Nanepashemet (died 1619) was the leader, or Great Sachem, of the Pawtucket Confederation of Indian tribes before the landing of the Pilgrims. He ruled over a large part of what is now Northeastern Massachusetts. His wife and sons governed the tribe after his death, during the Great Migration to New England by the English Puritans.
|Children||Sagamore John, Sagamore James, Sagamore George|
By c. 1607, Nanepashemet controlled the lands from the Charles River of present-day Boston, north to the Piscataqua River in Portsmouth and west to the Concord River. His influence stretched north to the Pennacook tribe which inhabited the White Mountains region of present-day New Hampshire. As a tribal area, Pawtucket consisted of several territories: Winnisemet (around present-day Chelsea, Massachusetts), Saugus or Swampscott (Lynn), Naumkeag (Salem) (see Naumkeag people), Agawam (Ipswich), Pentucket (Haverhill), from the coast going up the Merrimack. Daniel Gookin includes Piscataqua (Portsmouth, New Hampshire and Eliot, Maine) and Accominta (York, Maine) in the Pawtucket alliance. Other sources name Mishawum (Charlestown, Massachusetts), Mistic (Medford, Massachusetts), Musketaquid (Concord, Massachusetts) and Pannukog (Concord, New Hampshire) as Pawtucket territory.
Nanepashemet was respected by his people as a warrior and a leader. His name was translated as "the Moone God" by Roger Williams' A Key Into the Language of America., although most historical accounts translate it to mean "New Moon" (e.g., see B. B. Thatcher, 1839). Nanepashemet's tribe caught fish, dug shellfish and raised corn on the Marblehead peninsula.
In 1617, he sent a party of warriors to aid the Penobscot tribe in their conflict with the Tarrantines of northern Maine. The Tarrantines were a warlike band, who did not practice agriculture and who supplemented the food supplies that were not obtained by hunting with raids on the stores of bands who resided along the New England coast and its tidal rivers. They sent war parties to avenge the support of Nanepashemet for their Penobscot enemies. Sensing danger, Nanpashemet built a log fort near the Mystic River in present-day Medford. He directed his wife and children to move inland to reside with friendly Indian bands until the crisis passed.
In 1618, an epidemic of smallpox decimated his band, but he was spared because of his isolation in the fort. By 1619, the Tarrantines discovered his whereabouts, laid siege to the fort and ultimately killed Nanepashemet. Two years later, a party from the Plymouth Colony including Edward Winslow came across his fort and his grave.
Nanepashmet had a wife whose name has been lost, who is known only as the Squaw Sachem. Their three sons are referred to in the colonial records as Sagamore John, Sagamore James, and Sagamore George. She is often confused with Awashonks, who was the Squaw Sachem of the Sakonnets in RI, but they were contemporaries and not the same person.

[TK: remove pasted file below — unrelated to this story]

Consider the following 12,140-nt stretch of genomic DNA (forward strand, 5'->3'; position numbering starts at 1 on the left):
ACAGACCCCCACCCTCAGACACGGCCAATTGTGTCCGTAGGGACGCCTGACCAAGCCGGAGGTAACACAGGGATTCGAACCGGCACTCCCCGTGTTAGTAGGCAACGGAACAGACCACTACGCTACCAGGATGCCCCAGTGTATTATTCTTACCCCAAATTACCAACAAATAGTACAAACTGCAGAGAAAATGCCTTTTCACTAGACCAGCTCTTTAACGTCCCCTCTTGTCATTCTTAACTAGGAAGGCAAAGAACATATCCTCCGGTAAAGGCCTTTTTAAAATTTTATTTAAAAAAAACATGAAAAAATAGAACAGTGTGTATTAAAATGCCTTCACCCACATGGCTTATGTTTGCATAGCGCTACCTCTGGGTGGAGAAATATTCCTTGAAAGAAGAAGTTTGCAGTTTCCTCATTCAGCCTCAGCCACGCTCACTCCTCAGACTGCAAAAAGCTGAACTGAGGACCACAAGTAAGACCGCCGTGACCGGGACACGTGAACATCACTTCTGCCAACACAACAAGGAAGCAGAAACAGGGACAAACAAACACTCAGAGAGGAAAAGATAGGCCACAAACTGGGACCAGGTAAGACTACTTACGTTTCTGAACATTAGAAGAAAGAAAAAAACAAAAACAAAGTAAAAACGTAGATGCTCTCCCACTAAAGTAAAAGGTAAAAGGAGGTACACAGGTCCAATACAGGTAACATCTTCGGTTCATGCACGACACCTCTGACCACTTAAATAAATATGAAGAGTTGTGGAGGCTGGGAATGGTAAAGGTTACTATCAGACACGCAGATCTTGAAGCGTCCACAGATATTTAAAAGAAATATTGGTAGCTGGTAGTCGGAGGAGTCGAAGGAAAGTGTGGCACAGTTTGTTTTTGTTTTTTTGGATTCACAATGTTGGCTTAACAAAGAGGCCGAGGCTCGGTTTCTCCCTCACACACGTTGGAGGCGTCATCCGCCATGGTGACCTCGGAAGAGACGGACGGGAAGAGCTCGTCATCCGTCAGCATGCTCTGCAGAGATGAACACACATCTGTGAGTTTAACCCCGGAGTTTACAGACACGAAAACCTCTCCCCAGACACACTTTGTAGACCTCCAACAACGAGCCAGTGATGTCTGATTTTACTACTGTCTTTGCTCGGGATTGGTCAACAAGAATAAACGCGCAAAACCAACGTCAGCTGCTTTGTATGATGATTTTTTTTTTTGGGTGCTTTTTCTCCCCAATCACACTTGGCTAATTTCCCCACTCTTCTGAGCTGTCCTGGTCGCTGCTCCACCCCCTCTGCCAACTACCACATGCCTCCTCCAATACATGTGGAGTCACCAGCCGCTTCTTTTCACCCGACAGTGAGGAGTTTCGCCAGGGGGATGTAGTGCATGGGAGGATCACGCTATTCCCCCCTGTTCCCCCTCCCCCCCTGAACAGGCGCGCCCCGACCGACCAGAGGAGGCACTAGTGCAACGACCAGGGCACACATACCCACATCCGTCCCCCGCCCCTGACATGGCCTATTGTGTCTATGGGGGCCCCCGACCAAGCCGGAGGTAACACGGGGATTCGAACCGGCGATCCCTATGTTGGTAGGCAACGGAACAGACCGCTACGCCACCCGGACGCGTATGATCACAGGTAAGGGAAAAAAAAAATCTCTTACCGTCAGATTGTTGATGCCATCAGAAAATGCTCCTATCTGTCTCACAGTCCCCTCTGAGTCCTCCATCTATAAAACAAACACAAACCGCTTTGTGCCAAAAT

Squaw Sachem ruled his lands aggressively and capably after his death. In 1639 she deeded the land of what was then Cambridge and Watertown to the colonists, an area in present day terms that covers much of the Greater Boston area, including Newton, Arlington, Somerville, and Charlestown. She lived her last years on the west side of the Mystic Lakes and died there in 1650.
His real name was Wonohaquaham. He controlled what is now Charlestown, Medford, Revere, Winthrop, and Chelsea. In 1631, Gov. Thomas Dudley wrote that he did not command more than 30-40 men. Sagamore John was friendly to the colonists and was known to warn them of impending attacks by unfriendly Indians. Gov. John Winthrop wrote that he died in 1633 of smallpox, "and almost all of his people."
His real name was Montowampate. He controlled the Saugus, Lynn and Marblehead areas, also died in 1633 of smallpox.
His real name was Wenepoykin. He was the youngest of the three sons. He survives the smallpox epidemic of 1633 but becomes known as "no-nose" in some records due to the disfigurement of this disease. He inherited the lands of his brothers from Charlestown up to Salem. He may have been sold into slavery, and shipped to the Caribbean island of Barbados at the end of King Philip's War, but rescued after eight years. His descendents signed the Indian Deed to Salem, Massachusetts.
- Stewart-Smith, D. (2002). The Pennacook Lands and Relations: Family Homelands. In Piotrowski, Thaddeus M. (2002). The Indian heritage of New Hampshire and Northern New England. Jefferson, NC: McFarland. p. 123. Retrieved 2009-08-04.
- Williams, Roger (1827). A key into the language of America. Providence: John Miller. p. 110. Retrieved 2008-12-11. Reprint of a book first published in 1643.
- Thatcher, Benjamin Bussey (1839). Indian Biography: Or, An Historical ... Vol. II. New York: Harper & Brothers. p. 9. Retrieved 2009-08-04.
- William Bradford, Edward Winslow (1865). Mourt’s Relation, or Journal of the Plantation at Plymouth. Boston: J. K. Wiggin. Retrieved 2008-12-23. Reprint of the original version.
- Hurd, Duane Hamilton (1890). History of Middlesex County, Massachusetts, Volume 1. Philadelphia: J. W. Lewis. Retrieved 2010-02-25.
- Brooks, Charles (1886). History of the town of Medford, Middlesex County, Massachusetts. Rand, Avery. Retrieved 2010-02-25.
- Winthrop, John (1996). The journal of John Winthrop, 1630-1649. Harvard University Press. Retrieved 2010-02-25. Reprint of the original text.
- Perley, Sidney (1912). The Indian land titles of Essex County, Massachusetts. Salem: Essex Book and Print Club. Retrieved 2008-12-11.